Given President Dilma Rousseff’s status as head of the Worker’s Party and her former role chairing Petrobras’ board of directors during its years under investigation, she has become increasingly connected to the scandal. President Rousseff has repeatedly denied involvement but that has not stopped calls for her impeachment and declines in her approval ratings. Politically this scandal may bring down her presidency and cost the Worker’s Party and its coalition many seats. But a new ruling coalition will unlikely change the political and economic structure that allowed and incentivized corruption.

This is a problem that we see time and time again in developing countries that operate under an extractive economic system. Political economists Daren Acemoglu and James Robinson extensively developed the idea of extractive economies. An economy is extractive when the ruling political elite exploits whatever economic rents they can from their existing economy to maintain their hold on to their power. This contrasts with an inclusive economic system that diversifies the economy and promotes inclusive growth from other sectors. In an inclusive economy, corruption is less widespread since the rule of law and property rights are strongly enforced. Policy examples of extractive economics include: monopolizing industries, excluding entry into the market, using political power to give an advantage to favored industries over new startups, corruption, the alignment of private and public interests, and more. The point of an extractive economic system is to keep political and economic elites in power and extract excess rents from the population. This system is easier to establish in commodity-based economies that focus mainly on extracting and exporting a basic commodity, which is exactly what is happening in the case of Petrobras.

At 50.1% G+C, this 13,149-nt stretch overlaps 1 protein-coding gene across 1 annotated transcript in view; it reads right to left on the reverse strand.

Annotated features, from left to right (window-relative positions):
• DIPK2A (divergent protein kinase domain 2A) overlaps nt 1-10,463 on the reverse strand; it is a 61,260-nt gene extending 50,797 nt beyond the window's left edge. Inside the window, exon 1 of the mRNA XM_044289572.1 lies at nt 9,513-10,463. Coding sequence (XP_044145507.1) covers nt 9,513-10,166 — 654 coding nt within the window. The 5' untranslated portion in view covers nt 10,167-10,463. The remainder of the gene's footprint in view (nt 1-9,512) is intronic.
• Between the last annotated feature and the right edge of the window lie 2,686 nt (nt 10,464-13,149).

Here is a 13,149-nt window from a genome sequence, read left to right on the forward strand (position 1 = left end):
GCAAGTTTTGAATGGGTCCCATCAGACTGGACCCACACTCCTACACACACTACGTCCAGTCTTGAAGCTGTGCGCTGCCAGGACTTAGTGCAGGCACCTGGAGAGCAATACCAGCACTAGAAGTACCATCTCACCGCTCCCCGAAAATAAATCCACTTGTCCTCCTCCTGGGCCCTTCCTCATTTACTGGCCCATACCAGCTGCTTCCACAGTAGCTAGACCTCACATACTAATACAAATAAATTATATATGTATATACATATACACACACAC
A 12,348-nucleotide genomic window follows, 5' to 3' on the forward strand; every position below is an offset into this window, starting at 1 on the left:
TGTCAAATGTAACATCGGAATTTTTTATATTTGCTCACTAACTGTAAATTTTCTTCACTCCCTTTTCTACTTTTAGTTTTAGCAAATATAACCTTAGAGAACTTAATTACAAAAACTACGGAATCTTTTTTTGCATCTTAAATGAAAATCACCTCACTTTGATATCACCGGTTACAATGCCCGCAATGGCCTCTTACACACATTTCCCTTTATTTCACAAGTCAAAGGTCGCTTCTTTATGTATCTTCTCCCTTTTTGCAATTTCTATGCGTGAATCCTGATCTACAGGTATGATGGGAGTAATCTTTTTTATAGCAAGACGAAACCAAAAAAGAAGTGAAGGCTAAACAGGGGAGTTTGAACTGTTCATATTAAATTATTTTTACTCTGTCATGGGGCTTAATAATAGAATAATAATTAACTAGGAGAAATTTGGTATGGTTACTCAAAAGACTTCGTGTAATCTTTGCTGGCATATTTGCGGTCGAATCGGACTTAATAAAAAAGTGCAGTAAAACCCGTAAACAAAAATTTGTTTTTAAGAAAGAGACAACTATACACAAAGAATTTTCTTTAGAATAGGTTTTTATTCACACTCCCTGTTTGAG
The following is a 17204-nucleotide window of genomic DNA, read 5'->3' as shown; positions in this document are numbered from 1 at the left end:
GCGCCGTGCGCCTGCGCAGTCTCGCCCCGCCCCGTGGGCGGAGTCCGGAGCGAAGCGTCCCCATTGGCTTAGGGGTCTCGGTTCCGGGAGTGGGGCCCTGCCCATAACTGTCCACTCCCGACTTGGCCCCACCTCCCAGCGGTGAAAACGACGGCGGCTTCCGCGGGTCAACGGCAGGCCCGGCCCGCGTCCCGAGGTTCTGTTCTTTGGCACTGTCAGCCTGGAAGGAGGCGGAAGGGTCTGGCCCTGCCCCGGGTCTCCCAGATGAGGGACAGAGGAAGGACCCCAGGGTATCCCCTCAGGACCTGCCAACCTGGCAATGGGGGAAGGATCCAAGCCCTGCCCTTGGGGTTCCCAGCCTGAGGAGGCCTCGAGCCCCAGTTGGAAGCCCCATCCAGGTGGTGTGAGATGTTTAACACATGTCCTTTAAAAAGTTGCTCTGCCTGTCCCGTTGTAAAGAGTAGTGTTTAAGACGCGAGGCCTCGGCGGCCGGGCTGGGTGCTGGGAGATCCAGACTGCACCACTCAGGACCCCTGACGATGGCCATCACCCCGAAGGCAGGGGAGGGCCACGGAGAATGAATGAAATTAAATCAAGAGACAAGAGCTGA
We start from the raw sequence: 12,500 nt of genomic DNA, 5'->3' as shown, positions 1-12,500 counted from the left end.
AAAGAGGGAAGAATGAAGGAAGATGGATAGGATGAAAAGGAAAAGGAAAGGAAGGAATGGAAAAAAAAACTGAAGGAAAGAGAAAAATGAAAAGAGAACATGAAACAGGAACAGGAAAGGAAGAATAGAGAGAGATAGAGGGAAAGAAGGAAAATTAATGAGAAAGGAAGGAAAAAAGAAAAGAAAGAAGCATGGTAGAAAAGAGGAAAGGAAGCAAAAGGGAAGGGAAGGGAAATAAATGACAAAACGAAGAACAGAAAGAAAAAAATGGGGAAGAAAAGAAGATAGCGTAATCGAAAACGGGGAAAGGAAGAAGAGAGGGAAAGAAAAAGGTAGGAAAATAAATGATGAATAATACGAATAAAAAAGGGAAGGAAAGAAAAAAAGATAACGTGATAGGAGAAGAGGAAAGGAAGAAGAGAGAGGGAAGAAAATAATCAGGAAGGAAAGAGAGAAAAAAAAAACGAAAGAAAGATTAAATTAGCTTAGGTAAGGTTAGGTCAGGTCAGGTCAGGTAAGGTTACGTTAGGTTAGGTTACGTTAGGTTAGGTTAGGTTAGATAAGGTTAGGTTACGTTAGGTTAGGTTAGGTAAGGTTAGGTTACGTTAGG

Now it is a little unfair to call Brazil an extractive economy. Brazil, unlike say Russia or Kuwait, does not fully depend on the petroleum industry for its economic survival. Even in the areas of corruption and the rule of law, Brazil ranks higher than many Latin American countries on The World Bank’s Governance Indicators. Since the democratization of Brazil in the 1970s, the Worker’s Party has tried to develop an inclusive political and economic system to reduce inequality and oligarchy. While conditions in Brazil have improved since the 1970s, Brazil problems with income inequality and corruption persist.

The scandal with Petrobras demonstrates that aspects of the Brazilian economy still operate under an extractive system. Petrobras controls enough of the economy and suffers from enough corruption and inefficiencies to pose an economic threat. Economist Samuel Pessoa estimated that Petrobras and its various subcontractors are responsible for a tenth of Brazil’s economic output. Another study by the FGV Business School predicts that the scandal will cause Petrobras and its subcontractors to decrease spending and investment by $30 billion. The world economy is already beginning to slow down due to slower growth in East Asian and European countries. This poses a severe risk to Brazil, which operates mainly as a commodity exports economy. A slowdown in the petroleum industry combined with exogenous shocks can throw Brazil into a recession.